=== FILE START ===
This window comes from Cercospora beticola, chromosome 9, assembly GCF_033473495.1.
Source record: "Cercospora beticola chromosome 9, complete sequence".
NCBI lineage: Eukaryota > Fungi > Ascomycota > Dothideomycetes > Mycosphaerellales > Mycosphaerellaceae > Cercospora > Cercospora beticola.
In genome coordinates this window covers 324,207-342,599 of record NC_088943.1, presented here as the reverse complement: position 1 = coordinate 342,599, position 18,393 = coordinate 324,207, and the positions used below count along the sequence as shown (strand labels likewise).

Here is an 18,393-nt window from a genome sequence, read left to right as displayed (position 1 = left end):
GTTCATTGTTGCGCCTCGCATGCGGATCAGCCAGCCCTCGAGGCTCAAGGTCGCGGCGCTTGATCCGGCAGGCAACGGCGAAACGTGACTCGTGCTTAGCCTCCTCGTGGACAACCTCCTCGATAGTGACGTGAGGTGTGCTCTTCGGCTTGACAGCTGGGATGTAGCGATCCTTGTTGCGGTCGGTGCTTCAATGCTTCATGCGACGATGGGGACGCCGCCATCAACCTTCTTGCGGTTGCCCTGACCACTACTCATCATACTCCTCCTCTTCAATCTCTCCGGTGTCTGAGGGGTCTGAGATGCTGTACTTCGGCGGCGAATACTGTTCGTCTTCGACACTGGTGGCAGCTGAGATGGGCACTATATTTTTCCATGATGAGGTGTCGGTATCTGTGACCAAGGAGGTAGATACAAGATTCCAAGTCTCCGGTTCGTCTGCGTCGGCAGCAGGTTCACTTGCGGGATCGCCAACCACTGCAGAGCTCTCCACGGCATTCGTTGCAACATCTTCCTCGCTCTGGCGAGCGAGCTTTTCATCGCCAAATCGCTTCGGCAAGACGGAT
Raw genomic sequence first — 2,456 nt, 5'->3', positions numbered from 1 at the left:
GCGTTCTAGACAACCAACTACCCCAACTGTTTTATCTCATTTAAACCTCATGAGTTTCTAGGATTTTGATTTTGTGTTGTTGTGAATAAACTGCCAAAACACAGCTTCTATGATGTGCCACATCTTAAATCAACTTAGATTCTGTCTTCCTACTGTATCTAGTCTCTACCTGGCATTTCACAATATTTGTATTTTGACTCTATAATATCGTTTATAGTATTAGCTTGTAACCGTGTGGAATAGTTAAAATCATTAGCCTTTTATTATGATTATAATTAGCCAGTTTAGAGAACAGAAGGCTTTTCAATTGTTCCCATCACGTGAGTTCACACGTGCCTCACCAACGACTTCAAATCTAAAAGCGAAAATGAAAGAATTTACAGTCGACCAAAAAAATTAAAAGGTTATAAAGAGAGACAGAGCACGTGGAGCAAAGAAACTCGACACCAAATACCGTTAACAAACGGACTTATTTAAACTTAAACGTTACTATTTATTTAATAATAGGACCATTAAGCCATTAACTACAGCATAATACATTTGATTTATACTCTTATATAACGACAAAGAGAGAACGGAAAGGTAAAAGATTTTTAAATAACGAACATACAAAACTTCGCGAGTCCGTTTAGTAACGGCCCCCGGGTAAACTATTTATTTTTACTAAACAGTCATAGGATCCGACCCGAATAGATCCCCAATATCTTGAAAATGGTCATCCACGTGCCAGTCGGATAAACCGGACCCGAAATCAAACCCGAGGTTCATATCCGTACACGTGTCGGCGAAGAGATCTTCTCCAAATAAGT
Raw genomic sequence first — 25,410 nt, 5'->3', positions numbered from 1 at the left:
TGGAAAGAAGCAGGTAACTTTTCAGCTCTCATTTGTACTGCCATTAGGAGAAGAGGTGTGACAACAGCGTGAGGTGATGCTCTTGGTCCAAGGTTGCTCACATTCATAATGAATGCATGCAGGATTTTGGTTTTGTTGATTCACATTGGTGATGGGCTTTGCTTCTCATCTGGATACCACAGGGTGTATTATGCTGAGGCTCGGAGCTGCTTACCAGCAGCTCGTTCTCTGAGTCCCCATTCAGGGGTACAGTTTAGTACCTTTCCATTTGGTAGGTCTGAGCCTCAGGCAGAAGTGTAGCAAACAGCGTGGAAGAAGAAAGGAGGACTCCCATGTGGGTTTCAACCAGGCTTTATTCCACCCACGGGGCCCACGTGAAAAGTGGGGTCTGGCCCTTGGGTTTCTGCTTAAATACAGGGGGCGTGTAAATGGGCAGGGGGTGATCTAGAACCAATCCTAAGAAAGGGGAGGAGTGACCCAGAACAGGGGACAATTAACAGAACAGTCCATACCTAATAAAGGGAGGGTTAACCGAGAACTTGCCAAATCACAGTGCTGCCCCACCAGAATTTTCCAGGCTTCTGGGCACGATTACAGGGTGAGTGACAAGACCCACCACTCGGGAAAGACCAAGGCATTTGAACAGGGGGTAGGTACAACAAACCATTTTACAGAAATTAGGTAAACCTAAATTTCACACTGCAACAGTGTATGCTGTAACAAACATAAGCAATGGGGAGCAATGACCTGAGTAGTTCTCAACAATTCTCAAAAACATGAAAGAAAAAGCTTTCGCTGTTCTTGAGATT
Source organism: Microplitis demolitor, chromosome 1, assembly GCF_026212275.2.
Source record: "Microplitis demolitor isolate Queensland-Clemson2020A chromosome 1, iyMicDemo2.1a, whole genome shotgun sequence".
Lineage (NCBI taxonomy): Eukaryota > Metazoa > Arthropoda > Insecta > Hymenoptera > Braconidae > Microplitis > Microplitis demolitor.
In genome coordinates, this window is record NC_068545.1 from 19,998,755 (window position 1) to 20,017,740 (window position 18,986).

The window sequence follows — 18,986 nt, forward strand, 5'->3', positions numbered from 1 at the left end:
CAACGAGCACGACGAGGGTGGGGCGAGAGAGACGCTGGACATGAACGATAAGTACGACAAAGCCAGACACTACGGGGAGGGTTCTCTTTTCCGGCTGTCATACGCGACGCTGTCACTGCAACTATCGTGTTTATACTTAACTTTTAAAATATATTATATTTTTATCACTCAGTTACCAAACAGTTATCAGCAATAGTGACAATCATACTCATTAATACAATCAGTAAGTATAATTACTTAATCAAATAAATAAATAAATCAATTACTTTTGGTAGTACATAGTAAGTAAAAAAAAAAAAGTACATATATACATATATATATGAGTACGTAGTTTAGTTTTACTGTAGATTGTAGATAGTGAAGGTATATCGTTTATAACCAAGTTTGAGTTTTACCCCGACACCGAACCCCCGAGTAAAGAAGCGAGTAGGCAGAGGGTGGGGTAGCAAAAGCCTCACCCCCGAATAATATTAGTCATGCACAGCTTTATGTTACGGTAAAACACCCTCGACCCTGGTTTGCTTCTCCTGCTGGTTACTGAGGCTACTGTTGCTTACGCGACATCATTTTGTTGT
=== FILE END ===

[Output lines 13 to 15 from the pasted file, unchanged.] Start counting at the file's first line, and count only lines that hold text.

Lineage (NCBI taxonomy): Eukaryota > Metazoa > Arthropoda > Insecta > Hymenoptera > Braconidae > Microplitis > Microplitis demolitor.
In genome coordinates, this window is record NC_068545.1 from 19,998,755 (window position 1) to 20,017,740 (window position 18,986).

The window sequence follows — 18,986 nt, forward strand, 5'->3', positions numbered from 1 at the left end: